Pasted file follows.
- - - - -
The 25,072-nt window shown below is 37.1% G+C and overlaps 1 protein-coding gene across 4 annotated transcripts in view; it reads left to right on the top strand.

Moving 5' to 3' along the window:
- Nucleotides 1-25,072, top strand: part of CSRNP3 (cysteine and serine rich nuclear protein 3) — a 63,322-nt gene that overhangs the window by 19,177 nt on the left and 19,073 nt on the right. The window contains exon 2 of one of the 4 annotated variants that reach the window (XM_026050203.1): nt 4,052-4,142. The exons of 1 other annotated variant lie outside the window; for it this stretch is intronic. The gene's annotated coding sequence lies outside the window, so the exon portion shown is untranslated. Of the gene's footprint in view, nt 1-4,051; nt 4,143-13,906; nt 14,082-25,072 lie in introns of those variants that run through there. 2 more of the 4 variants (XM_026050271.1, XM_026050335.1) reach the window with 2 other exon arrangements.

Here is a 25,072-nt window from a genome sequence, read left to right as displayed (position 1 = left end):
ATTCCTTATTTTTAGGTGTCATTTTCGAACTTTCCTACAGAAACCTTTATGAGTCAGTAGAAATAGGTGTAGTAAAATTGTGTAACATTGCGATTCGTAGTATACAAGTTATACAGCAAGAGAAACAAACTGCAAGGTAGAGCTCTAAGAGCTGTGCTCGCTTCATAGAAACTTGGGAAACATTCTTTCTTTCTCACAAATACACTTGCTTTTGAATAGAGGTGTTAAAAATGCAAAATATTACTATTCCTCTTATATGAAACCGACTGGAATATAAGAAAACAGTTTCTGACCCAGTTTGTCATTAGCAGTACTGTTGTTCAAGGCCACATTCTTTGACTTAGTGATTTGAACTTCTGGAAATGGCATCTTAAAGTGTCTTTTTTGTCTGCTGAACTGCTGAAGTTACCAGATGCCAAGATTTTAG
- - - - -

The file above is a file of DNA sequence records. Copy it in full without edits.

The 25,072-nt window shown below is 37.1% G+C and overlaps 1 protein-coding gene across 4 annotated transcripts in view; it reads left to right on the top strand.

Moving 5' to 3' along the window:
- Nucleotides 1-25,072, top strand: part of CSRNP3 (cysteine and serine rich nuclear protein 3) — a 63,322-nt gene that overhangs the window by 19,177 nt on the left and 19,073 nt on the right. The window contains exon 2 of one of the 4 annotated variants that reach the window (XM_026050203.1): nt 4,052-4,142. The exons of 1 other annotated variant lie outside the window; for it this stretch is intronic. The gene's annotated coding sequence lies outside the window, so the exon portion shown is untranslated. Of the gene's footprint in view, nt 1-4,051; nt 4,143-13,906; nt 14,082-25,072 lie in introns of those variants that run through there. 2 more of the 4 variants (XM_026050271.1, XM_026050335.1) reach the window with 2 other exon arrangements.

Here is a 25,072-nt window from a genome sequence, read left to right as displayed (position 1 = left end):
ATTCCTTATTTTTAGGTGTCATTTTCGAACTTTCCTACAGAAACCTTTATGAGTCAGTAGAAATAGGTGTAGTAAAATTGTGTAACATTGCGATTCGTAGTATACAAGTTATACAGCAAGAGAAACAAACTGCAAGGTAGAGCTCTAAGAGCTGTGCTCGCTTCATAGAAACTTGGGAAACATTCTTTCTTTCTCACAAATACACTTGCTTTTGAATAGAGGTGTTAAAAATGCAAAATATTACTATTCCTCTTATATGAAACCGACTGGAATATAAGAAAACAGTTTCTGACCCAGTTTGTCATTAGCAGTACTGTTGTTCAAGGCCACATTCTTTGACTTAGTGATTTGAACTTCTGGAAATGGCATCTTAAAGTGTCTTTTTTGTCTGCTGAACTGCTGAAGTTACCAGATGCCAAGATTTTAG